Read my article published by Kitaab
The pen is still mightier than the keyboard.Photo by cottonbro on Pexel.
I love the good old-fashioned pen and paper.
In the digital world, we have forgotten the inherent benefits of writing with an old-fashioned pen and paper. The benefits of digital tools cannot be ignored. But we cannot become slaves to technology.
I am a big kindle fan and cannot deny the ease with which books can be searched and downloaded. Even while reading on a Kindle, I have a pen and paper to take notes. Kindle has a feature that allows you to highlight and share to other apps and devices. But I prefer making notes with pen and paper.
I have a weakness for pens, and whenever I am in a stationery shop, I look for ball pens, fountain pens, and colour pens and buy at least a couple of them.
Photo from Shubha Apte
Since my childhood, I have had this weird passion for pen collection. Over the years, I have gathered quite a good collection, and they are constantly jostling for space on my desk. It sounds strange to some when I tell them that a new pen always inspires me to write. A writing instrument can indeed inspire and motivate.
“A pen transmits the voice of the soul “- Fennel Hudson.
There is truth in what Hudson has said.
The simplicity of pen and paper prevents your mind from getting distracted. Let’s face it, technology can be addictive because of the ease of doing things, but it can also be distracting.
I find myself visiting different websites and getting lost in all the noise when I choose to write using the keyboard or on my tablet. Without the internet, all you have are your thoughts, the silence, and your brain can roam free. I sometimes end up doodling, but that I consider a positive thing.
Writing with pen and paper is a slow process. It helps you slow down and allows you to think with deep focus and gather your thoughts.
Putting pen to paper is both physically and mentally satisfying. The texture and touch of the paper and its smell encourage and stimulate your mind, forcing your hand to write.
A study from a team of Japanese researchers suggests handwriting on paper leads to greater brain activity and memory retention compared to writing with a stylus on a tablet. The study was published in the journal “Frontiers in behavioural neuroscience”.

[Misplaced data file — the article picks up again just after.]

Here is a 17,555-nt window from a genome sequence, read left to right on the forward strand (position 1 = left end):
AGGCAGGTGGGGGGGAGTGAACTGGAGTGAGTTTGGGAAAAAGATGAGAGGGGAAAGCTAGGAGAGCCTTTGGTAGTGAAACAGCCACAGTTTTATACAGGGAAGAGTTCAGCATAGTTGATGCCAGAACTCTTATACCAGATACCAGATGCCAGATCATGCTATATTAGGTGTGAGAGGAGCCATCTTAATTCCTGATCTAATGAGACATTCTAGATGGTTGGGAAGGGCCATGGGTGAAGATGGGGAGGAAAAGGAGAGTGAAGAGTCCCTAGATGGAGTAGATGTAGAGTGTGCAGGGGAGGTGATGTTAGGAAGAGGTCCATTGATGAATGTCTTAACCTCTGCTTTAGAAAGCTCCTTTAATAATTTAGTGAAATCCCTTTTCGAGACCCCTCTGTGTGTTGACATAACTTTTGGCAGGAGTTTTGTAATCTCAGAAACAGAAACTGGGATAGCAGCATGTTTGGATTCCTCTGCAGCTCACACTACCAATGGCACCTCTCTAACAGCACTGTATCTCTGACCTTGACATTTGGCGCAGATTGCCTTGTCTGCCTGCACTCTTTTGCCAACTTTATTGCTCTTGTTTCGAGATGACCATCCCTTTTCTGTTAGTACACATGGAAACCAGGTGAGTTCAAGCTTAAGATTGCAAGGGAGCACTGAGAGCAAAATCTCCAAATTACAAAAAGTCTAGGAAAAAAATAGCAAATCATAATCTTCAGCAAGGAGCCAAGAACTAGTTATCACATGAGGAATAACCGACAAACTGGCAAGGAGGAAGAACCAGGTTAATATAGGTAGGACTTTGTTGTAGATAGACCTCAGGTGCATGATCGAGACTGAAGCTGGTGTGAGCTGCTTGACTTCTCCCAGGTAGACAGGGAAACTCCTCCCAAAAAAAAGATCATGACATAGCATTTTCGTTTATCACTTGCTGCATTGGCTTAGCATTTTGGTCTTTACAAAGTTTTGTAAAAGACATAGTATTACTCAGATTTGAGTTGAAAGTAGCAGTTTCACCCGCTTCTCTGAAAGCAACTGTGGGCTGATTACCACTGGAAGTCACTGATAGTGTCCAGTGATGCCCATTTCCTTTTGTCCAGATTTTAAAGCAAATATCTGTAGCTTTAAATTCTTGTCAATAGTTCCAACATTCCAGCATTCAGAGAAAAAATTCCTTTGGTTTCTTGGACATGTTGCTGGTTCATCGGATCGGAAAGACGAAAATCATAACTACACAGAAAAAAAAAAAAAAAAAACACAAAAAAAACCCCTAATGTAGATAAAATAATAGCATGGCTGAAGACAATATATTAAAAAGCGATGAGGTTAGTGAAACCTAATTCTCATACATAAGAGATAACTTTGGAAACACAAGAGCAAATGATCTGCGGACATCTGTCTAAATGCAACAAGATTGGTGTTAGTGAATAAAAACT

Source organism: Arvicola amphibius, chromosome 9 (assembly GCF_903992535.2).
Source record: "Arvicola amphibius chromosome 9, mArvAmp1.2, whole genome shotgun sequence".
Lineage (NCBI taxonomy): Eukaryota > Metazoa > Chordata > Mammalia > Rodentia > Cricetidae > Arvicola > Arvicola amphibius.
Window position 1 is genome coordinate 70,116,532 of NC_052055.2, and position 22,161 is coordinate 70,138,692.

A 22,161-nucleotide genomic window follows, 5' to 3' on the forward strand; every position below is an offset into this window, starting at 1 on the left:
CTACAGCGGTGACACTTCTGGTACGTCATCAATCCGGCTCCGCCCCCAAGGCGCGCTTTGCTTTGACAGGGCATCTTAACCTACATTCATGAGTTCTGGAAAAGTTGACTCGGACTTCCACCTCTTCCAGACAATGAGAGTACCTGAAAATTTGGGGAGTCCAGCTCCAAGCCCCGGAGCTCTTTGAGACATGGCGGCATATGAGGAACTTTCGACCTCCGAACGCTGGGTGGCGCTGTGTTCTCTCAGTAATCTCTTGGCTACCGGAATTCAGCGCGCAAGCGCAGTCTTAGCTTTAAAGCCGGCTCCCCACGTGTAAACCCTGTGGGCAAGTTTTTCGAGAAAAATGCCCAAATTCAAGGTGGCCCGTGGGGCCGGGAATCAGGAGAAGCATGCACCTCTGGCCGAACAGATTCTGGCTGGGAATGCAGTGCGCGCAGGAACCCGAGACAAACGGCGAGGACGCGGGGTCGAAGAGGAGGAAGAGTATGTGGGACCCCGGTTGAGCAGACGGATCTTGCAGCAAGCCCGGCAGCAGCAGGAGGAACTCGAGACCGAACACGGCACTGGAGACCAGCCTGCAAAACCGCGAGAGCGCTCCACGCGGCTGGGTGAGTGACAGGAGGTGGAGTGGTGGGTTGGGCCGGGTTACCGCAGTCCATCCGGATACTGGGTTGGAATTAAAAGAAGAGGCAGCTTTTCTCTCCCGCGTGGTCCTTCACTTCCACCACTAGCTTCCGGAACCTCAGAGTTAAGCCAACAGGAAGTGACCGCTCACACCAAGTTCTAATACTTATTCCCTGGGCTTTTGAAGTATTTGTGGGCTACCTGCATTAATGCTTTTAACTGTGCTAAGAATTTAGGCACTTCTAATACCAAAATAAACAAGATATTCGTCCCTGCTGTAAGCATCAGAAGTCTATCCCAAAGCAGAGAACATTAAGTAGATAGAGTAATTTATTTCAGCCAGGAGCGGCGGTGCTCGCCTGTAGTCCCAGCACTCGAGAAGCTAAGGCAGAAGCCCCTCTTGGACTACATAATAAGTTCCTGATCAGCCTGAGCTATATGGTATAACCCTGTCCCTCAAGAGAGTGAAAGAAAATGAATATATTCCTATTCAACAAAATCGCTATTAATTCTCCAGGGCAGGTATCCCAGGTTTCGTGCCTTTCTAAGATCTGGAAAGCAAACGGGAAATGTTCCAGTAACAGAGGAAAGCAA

Scientific studies show how handwriting benefits the brain and our neurological systems and, therefore, our mental health and wellbeing.
Anybody with a deep love for writing with pen and paper can relate to these studies.
Experiments conducted with school and college students demonstrated that students who wrote by hand showed better results, came up with more ideas and were more creative than those who wrote on a computer.
I have developed the habit of unplugging, turning off all devices and sitting quietly in a room with a pen and paper. It feels very relaxing and satisfying to create something using pen and paper.
As Ruskin Bond, in his book “ It’s a wonderful life: roads to happiness”, says, “there is a certain sensuous intimacy about this connection between pen and paper that is absent from any other form of writing; maybe it is the texture and touch off the paper the flow of ink, the movement of the pen, the connection of all three with the human hand and the hand’s connection with the mind of the writer.”
I am one of those people who is obsessed with pens.
The voice typing feature in a google doc is a game-changer! It does not take long to convert what you have written on paper into digital format. Voice typing allows you to write, edit, and navigate your document without using the keyboard. It saves you the time and effort required to type on the keyboard.
The pen and paper still trump the keyboard. Writing by hand sparks creativity.
Benefits I have experienced writing with a good old pen and paper.
“There are thousand thoughts lying within a man that he does not know till he takes up a pen to write” William Makepeace Thackeray.